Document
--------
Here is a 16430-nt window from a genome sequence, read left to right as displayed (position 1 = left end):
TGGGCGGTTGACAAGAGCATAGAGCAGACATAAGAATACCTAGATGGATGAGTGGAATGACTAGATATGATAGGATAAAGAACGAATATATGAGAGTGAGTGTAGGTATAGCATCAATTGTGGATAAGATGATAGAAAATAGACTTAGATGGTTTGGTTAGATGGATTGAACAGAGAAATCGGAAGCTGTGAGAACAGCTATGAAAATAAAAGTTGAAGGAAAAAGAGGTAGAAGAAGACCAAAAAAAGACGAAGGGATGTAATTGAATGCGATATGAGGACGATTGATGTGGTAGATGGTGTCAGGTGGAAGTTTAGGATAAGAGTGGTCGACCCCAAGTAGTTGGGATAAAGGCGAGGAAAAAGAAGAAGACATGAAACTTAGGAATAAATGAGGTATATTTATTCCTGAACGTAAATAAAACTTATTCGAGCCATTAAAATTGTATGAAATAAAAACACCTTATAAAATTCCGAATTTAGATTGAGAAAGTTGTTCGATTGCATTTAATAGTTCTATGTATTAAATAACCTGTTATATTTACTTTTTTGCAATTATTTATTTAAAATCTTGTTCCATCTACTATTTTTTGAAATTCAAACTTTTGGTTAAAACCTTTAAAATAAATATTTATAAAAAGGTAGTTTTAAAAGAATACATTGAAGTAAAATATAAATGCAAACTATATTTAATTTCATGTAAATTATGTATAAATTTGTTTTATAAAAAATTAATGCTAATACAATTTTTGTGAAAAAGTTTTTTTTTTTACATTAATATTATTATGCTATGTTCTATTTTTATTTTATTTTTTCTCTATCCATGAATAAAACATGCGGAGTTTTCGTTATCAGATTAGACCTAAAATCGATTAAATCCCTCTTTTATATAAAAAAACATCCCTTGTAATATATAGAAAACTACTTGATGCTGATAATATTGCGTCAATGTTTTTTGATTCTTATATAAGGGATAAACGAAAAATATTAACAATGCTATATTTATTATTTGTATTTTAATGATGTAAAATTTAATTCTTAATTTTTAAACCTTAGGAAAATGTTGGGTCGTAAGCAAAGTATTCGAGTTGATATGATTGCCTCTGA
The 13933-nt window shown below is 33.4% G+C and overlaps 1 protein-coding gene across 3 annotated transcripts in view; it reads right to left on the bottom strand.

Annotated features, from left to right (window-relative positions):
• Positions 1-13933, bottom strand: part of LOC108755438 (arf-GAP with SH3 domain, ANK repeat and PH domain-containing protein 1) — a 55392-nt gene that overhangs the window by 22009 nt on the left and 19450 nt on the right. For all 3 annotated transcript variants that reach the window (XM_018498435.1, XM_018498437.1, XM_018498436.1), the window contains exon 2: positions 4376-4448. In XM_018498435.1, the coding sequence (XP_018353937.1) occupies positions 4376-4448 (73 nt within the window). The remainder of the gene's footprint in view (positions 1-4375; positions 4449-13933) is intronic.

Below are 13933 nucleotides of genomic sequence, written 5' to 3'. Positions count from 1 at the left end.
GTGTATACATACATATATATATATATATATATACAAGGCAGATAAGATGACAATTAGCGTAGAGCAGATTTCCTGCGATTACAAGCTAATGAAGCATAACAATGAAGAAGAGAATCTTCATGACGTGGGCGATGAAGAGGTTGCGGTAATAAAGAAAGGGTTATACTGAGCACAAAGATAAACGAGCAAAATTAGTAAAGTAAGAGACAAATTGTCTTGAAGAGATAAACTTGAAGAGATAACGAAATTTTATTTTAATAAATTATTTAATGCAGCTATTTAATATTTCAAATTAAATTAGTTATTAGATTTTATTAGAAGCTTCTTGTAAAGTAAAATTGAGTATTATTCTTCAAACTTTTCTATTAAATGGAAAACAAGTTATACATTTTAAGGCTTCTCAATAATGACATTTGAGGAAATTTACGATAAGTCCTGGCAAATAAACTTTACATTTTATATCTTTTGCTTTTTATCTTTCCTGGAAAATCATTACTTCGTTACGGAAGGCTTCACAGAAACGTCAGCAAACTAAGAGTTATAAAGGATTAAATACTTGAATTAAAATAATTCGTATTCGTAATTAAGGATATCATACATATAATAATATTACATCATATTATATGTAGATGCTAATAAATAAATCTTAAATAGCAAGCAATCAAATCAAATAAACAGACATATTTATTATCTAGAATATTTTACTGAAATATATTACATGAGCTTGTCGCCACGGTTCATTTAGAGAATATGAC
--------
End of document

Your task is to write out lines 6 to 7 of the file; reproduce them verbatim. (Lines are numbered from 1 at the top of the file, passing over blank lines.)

Below are 13933 nucleotides of genomic sequence, written 5' to 3'. Positions count from 1 at the left end.
GTGTATACATACATATATATATATATATATATACAAGGCAGATAAGATGACAATTAGCGTAGAGCAGATTTCCTGCGATTACAAGCTAATGAAGCATAACAATGAAGAAGAGAATCTTCATGACGTGGGCGATGAAGAGGTTGCGGTAATAAAGAAAGGGTTATACTGAGCACAAAGATAAACGAGCAAAATTAGTAAAGTAAGAGACAAATTGTCTTGAAGAGATAAACTTGAAGAGATAACGAAATTTTATTTTAATAAATTATTTAATGCAGCTATTTAATATTTCAAATTAAATTAGTTATTAGATTTTATTAGAAGCTTCTTGTAAAGTAAAATTGAGTATTATTCTTCAAACTTTTCTATTAAATGGAAAACAAGTTATACATTTTAAGGCTTCTCAATAATGACATTTGAGGAAATTTACGATAAGTCCTGGCAAATAAACTTTACATTTTATATCTTTTGCTTTTTATCTTTCCTGGAAAATCATTACTTCGTTACGGAAGGCTTCACAGAAACGTCAGCAAACTAAGAGTTATAAAGGATTAAATACTTGAATTAAAATAATTCGTATTCGTAATTAAGGATATCATACATATAATAATATTACATCATATTATATGTAGATGCTAATAAATAAATCTTAAATAGCAAGCAATCAAATCAAATAAACAGACATATTTATTATCTAGAATATTTTACTGAAATATATTACATGAGCTTGTCGCCACGGTTCATTTAGAGAATATGAC